Well over 500 election law and rule changes have been made since 2004. These changes include:
Washington employs the recommendations raised by security experts, and have done so for years, such as paper-based systems, including voter verifiable paper audit trails; independent testing; pre- and post-election audits; and physical security of tabulation equipment. The VoteWA system is secured by highly skilled Office of the Secretary of State IT staff and Security Operations Center, using state of the art equipment and following IT industry best practices. We have embarked on an unprecedented opportunity to work collaboratively with the Department of Homeland Security to ensure that our election systems remain secure. This partnership allows us to work together, elections and IT experts, working hand in hand to ensure our systems are secure.
Visit the Washington Secretary of State for more about election system security.
Washington employs the recommendations raised by security experts, and have done so for years, such as paper based-systems, including voter verifiable paper audit trails; independent testing; pre- and post-election audits; and physical security of tabulation equipment. Before a tabulation system can be used in Washington, we require testing at a federally approved independent testing lab. These expert testers include security reviews as a part of their overall testing efforts. Then, systems are tested here at the state level and reviewed by our own voting systems certification board, comprised of technology experts, accessibility experts, and certified county election officials. Counties must then perform acceptance testing and logic and accuracy testing prior to every election. In addition, we conduct post-election audits, where we draw precincts and races at random and compare the vote totals from the tabulator to a hand count of ballots before the election is certified.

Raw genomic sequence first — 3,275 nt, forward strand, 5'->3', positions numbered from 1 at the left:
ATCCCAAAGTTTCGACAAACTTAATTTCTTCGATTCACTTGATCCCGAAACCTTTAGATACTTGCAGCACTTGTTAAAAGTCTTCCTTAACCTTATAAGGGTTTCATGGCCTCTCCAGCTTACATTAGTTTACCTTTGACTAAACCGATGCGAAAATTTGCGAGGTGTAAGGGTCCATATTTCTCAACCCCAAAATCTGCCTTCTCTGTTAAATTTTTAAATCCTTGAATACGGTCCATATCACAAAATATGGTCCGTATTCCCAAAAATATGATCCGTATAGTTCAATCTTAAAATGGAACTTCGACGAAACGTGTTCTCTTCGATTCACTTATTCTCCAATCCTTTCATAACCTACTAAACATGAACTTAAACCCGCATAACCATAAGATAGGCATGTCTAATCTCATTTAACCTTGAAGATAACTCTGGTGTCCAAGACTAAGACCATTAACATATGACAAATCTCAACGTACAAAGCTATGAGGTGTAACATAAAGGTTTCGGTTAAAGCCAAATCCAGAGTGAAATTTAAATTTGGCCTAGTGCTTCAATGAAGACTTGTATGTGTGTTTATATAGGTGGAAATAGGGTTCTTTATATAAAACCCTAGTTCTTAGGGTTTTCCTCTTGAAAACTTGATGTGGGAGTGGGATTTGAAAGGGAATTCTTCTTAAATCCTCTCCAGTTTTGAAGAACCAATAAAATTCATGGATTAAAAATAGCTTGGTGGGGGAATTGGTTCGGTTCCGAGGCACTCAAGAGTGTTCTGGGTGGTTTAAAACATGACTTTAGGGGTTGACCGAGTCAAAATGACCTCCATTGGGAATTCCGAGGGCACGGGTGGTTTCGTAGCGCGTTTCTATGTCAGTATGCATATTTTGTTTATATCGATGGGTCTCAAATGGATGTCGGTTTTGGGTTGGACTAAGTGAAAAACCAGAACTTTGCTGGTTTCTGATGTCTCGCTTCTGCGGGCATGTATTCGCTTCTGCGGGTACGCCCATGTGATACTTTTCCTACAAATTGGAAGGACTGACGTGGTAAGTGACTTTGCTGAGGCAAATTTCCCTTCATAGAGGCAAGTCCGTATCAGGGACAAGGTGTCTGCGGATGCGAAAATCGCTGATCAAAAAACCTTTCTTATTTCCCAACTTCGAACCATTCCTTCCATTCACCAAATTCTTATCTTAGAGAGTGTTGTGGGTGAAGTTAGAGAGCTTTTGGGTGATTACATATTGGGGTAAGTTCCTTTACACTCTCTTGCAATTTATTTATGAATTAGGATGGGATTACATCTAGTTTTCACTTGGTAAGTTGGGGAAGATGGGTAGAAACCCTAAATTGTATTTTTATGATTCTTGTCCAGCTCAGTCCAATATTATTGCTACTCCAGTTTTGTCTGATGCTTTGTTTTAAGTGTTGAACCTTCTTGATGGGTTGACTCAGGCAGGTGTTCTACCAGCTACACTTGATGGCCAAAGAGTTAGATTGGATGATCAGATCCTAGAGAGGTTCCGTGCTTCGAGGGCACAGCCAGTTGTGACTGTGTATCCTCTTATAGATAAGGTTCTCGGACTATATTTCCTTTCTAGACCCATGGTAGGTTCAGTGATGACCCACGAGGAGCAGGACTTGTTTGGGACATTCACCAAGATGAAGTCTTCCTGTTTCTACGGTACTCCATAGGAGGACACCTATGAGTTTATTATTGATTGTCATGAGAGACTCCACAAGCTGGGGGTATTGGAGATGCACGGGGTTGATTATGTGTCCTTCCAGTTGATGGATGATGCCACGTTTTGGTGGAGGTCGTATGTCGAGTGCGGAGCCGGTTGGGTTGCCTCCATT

Each voter has a single active record in the statewide voter registration database (VoteWA). When a ballot is received by the Election Division, the signature is compared to the voter’s registration and the voter’s record is marked as having returned a ballot. If the voter attempts to return an additional ballot, the system warns the election official that a ballot has already been returned. Election workers report that information to the canvassing board, who in turn reports it to the Prosecuting Attorney if further investigation is warranted.